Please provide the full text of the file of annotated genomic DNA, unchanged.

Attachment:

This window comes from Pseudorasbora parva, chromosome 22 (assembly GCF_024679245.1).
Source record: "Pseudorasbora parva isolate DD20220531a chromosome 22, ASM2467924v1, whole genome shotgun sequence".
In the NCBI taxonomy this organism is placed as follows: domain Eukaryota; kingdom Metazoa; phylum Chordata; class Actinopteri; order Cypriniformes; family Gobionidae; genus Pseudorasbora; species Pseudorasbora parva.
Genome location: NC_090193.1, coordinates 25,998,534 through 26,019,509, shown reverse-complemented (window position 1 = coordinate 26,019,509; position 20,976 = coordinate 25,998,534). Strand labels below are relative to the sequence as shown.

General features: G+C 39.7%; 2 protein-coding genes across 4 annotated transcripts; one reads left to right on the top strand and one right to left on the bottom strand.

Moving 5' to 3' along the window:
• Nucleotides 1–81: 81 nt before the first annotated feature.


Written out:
This window comes from Pseudorasbora parva, chromosome 22 (assembly GCF_024679245.1).
Source record: "Pseudorasbora parva isolate DD20220531a chromosome 22, ASM2467924v1, whole genome shotgun sequence".
In the NCBI taxonomy this organism is placed as follows: domain Eukaryota; kingdom Metazoa; phylum Chordata; class Actinopteri; order Cypriniformes; family Gobionidae; genus Pseudorasbora; species Pseudorasbora parva.
Genome location: NC_090193.1, coordinates 25,998,534 through 26,019,509, shown reverse-complemented (window position 1 = coordinate 26,019,509; position 20,976 = coordinate 25,998,534). Strand labels below are relative to the sequence as shown.

General features: G+C 39.7%; 2 protein-coding genes across 4 annotated transcripts; one reads left to right on the top strand and one right to left on the bottom strand.

Moving 5' to 3' along the window:
• Nucleotides 1–81: 81 nt before the first annotated feature.